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I ran their sample code. It said it would be accurate to within 0 nanoseconds, and gave me a result of -657ms for one of the tests. Not very helpful! – RedFilter Dec 26 '08 at 17:43
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Precision and Accuracy are not the same thing. Your computer does not have nanosecond accuracy. It doesn't even have millisecond accuracy. – mmcdole Dec 26 '08 at 18:45
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Yes it does. Not always, but recent computers use the RDTSC CPU instruction. It can be accurate up to the frequency of the CPU (like 3 GHz). However, I'm having issues with some newer hardware where the StopWatch.Frequency is around 2MHz (so I'm guessing Windows is using some other clock on the motherboard), but for some reason that frequency is not very stable, leading to error into the milliseconds... which is why I'm browsing stackoverflow for it. – Jannes Feb 10 '12 at 22:46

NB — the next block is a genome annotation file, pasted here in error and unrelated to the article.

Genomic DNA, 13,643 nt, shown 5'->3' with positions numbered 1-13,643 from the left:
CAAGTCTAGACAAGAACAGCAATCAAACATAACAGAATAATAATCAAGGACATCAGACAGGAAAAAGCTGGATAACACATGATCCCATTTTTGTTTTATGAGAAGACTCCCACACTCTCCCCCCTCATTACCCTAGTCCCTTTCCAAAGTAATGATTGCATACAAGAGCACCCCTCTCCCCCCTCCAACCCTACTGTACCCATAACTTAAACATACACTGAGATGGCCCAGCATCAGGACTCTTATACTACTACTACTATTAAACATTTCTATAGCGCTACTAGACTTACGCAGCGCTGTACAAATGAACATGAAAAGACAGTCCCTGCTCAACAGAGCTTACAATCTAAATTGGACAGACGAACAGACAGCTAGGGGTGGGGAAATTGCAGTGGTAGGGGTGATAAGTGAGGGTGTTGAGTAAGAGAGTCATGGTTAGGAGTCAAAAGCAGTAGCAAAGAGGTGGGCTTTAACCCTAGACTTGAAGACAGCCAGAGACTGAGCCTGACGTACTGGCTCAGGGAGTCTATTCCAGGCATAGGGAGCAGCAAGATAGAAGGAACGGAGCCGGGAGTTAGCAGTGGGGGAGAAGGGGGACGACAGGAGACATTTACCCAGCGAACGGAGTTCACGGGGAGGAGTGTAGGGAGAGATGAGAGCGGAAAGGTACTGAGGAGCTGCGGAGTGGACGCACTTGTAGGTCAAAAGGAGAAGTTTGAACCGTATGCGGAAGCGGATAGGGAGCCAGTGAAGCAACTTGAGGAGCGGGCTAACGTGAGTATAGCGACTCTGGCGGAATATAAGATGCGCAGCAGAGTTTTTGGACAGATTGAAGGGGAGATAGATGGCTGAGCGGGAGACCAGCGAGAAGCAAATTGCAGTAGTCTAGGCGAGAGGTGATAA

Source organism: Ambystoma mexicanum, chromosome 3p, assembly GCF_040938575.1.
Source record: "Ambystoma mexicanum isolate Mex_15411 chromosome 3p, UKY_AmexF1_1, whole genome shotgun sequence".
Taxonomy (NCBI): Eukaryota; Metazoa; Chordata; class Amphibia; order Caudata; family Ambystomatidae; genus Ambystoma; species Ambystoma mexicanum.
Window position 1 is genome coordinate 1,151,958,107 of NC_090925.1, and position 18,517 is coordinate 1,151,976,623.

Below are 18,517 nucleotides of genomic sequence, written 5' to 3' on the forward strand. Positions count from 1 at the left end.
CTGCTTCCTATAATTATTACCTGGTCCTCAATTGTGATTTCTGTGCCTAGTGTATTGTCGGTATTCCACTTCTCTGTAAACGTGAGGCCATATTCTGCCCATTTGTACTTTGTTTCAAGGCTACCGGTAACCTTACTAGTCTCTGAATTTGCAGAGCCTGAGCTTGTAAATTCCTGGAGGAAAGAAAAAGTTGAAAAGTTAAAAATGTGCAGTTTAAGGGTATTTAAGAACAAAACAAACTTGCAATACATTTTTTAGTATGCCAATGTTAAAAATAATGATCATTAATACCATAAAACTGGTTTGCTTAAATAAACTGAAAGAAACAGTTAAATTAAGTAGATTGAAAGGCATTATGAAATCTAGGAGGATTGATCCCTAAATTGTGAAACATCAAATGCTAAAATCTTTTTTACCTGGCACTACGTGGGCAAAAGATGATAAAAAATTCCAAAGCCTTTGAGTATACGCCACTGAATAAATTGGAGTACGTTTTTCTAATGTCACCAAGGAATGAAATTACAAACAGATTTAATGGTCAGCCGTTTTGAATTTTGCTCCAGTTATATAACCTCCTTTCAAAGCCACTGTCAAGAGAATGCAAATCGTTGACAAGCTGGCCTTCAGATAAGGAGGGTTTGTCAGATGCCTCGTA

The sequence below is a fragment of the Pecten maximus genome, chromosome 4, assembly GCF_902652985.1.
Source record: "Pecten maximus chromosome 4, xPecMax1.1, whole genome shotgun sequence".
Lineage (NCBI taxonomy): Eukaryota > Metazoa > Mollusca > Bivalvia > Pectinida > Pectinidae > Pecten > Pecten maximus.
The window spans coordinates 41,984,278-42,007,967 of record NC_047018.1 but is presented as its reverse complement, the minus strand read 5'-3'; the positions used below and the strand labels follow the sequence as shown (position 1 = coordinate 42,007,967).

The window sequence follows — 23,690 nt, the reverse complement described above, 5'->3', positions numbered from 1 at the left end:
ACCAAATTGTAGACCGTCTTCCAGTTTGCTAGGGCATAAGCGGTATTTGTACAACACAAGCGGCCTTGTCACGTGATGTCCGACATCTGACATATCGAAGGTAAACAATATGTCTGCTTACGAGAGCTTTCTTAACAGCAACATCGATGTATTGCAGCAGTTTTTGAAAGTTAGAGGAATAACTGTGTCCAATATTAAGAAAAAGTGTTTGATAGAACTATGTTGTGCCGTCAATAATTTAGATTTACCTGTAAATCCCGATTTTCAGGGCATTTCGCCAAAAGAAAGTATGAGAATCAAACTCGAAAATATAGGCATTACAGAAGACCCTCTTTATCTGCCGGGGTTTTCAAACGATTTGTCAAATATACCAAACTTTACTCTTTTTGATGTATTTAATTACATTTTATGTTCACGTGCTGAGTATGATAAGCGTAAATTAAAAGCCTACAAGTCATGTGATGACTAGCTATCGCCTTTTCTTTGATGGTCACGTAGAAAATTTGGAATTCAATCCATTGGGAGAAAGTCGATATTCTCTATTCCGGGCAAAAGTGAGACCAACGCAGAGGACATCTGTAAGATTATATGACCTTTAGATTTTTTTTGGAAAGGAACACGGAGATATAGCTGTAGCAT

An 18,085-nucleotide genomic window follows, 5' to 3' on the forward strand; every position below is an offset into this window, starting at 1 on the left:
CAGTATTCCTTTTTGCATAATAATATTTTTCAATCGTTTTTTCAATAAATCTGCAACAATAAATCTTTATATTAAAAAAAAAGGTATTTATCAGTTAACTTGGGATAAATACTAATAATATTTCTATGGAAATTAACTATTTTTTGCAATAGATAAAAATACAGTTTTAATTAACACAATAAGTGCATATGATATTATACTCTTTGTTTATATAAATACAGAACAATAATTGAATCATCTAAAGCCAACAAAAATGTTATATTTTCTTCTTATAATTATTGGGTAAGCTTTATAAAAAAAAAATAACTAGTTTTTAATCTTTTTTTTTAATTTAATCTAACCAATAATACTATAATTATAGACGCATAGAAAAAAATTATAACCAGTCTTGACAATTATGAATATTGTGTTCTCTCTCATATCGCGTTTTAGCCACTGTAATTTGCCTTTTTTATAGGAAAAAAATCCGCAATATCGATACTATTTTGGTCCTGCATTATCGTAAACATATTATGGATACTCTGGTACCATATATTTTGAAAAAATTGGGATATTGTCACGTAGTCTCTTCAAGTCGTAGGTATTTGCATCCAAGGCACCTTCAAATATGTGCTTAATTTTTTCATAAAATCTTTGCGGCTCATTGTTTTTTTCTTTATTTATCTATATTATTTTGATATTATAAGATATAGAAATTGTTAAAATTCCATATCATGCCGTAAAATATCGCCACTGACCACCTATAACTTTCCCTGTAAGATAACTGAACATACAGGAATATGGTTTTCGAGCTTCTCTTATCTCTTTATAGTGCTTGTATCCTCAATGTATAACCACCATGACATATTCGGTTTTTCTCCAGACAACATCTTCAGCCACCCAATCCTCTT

Don't ever rely on a single measurement of anything for accuracy.

Run each code path for several minutes and count the number of iterations to get an average.

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This should be a comment on OP, not an answer. (Since it doesn't answer the question being asked.) – ToolmakerSteve Sep 23 '15 at 9:37

First, exact is of course not a possible or meaningful concept when talking about time or space, since no empyrical measurement of a physical magnitude can ever pretend to be exact.

Second, David Bolton's blog article may be useful. I'm quoting:

If this was timed with the high resolution counter then it will be accurate to microseconds. It is actually accurate to nanoseconds (10-9 seconds, ie a billionth of a second) but there is so much other stuff going on that nanosecond accuracy is really a bit pointless. When doing timing or benchmarking of code, you should do a number of runs and take the average time- because of other processes running under Windows, how much swapping to disk is occurring etc, the values between two runs may vary.